The goalscorer did nothing to make matters any better for himself in celebrating by lifting his Notts shirt to reveal the Boing Boing slogan adopted by West Brom in recent seasons. Talk about adding further fuel to the fire. There’s no smoke without fire they say, none more so than when a smoke grenade found it’s way onto the playing surface amidst the celebrations.
Myself and other Notts fans had been searched upon entry into the ground, so why was this allowed to happen?
The incitement of the home crowd was enough to earn Hughes his fourth yellow card of the season already so a suspension looms even closer now. Not the wisest decisions in retrospect most would agree, but probably not Lee.
Whilst a question needs to be asked about why he even wore anything to stir the pot even further, surely the argument can be made that by wearing another club’s shirt under his County colours he’s actually working to his own agenda and not that of his employers? As a Notts fan, it’s disappointing.
The goal was richly deserved though, and would’ve been enough had it not been for the right foot of Wayne Hennessey in the Wolves goal, Hughes the man denied a goal in front of the baying mob that would’ve meant game over for Mick McCarthy’s side.
As with just over a week ago at Charlton though, a Hughes miss was to prove the turning point. Moments later he was substituted in place of Jake Jervis. Two minutes after, two more contentious decisions by the referee did nothing to do County any favours.
Liam Chilvers was adjudged to have hauled down Christophe Berra and by the letter of the law saw red. It’s without question that Chilvers should never have had his hands on the Wolves man and most in Berra’s position would have done the same if their side was minutes away from being dumped out by lower league opposition.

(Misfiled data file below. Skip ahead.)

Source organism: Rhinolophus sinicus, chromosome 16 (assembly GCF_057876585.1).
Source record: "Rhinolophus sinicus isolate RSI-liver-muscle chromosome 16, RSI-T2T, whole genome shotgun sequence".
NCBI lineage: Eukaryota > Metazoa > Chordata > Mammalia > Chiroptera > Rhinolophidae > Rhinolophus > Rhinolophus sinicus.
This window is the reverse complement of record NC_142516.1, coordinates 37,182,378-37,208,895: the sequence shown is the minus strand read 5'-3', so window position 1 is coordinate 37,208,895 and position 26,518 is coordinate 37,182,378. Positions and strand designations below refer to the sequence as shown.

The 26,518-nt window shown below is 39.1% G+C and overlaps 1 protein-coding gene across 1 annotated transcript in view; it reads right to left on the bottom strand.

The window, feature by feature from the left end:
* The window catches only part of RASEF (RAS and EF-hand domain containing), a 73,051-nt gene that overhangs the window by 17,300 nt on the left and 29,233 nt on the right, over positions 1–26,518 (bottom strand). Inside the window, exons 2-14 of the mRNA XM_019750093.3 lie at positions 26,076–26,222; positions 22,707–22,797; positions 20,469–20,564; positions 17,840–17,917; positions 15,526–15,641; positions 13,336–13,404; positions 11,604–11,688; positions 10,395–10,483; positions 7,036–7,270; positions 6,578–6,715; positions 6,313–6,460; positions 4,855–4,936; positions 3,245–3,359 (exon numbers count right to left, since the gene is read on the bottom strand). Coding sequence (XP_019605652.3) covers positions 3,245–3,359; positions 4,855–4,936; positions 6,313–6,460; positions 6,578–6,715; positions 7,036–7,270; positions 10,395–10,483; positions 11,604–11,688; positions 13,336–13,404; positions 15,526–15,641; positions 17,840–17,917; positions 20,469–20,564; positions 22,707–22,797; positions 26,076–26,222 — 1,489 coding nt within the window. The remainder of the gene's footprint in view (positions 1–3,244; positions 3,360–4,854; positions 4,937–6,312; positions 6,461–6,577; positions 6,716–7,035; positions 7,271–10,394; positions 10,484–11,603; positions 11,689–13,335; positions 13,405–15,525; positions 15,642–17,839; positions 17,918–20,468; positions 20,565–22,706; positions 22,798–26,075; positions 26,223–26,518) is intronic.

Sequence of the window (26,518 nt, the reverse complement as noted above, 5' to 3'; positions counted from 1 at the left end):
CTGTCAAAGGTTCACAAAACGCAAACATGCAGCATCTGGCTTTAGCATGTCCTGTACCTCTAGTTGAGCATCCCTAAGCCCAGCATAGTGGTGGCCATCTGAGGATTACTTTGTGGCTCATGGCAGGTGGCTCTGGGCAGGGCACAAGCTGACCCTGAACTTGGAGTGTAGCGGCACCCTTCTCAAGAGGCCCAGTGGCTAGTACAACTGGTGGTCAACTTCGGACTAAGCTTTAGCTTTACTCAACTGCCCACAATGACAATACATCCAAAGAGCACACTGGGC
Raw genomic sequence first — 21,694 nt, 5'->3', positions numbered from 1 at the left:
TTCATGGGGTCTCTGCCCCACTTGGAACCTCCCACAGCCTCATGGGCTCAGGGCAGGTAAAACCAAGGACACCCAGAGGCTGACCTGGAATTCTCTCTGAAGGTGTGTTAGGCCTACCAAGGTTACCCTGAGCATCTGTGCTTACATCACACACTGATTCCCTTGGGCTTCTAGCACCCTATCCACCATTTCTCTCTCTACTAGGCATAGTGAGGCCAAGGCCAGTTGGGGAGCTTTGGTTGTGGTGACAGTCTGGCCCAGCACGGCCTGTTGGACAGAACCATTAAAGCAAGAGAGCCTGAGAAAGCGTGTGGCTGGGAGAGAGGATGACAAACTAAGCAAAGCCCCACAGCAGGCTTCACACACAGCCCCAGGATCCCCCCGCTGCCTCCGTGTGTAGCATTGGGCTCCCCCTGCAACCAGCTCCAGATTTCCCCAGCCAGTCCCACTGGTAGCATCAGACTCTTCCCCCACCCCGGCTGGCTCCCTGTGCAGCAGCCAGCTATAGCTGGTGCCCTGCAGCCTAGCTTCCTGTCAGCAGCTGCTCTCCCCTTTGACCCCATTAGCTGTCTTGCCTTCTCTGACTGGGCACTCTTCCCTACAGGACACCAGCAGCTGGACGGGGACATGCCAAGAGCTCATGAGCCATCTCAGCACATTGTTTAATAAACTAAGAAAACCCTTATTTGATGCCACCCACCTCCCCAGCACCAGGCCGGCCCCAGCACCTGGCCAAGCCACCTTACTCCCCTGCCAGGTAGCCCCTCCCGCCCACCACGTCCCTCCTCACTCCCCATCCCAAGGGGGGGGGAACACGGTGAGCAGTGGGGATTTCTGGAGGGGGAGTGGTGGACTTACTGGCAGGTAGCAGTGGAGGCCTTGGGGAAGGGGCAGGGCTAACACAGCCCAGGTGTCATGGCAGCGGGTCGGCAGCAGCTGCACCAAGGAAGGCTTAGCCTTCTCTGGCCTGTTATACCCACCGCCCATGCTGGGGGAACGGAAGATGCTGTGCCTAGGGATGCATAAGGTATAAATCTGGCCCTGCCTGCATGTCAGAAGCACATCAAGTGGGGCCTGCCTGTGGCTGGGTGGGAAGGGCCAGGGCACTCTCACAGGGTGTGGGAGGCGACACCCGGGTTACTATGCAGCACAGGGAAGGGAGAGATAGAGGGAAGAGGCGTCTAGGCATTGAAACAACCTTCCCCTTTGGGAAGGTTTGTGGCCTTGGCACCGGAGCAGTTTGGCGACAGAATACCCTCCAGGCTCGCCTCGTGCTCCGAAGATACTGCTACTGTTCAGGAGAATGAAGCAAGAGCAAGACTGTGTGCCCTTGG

Chilvers made no complaint to the referee, as he exited the playing surface. The spot kick was slotted past Rob Burch by Milijas and extra time loomed.
The equaliser had undoubtedly come as the proverbial hammer blow to Notts who were now left to climb the hill (as if i’m going to say a mountain, it’s Wolves) again, but this time without Lee Hughes.
The home side had the ball in the net within seconds of extra time starting, but like Notts in the first minute of normal time, the goal was flagged offside. This made little difference, as just moments later, Mick McCarthy’s weapon from the bench Steven Fletcher had put Wolves in front.
The lead was extended at the end of the first period as the impressive Rob Burch could parry into the path of another substitute Kevin Doyle, in the second minute of added time. One more than the official had indicated. Make of that what you will.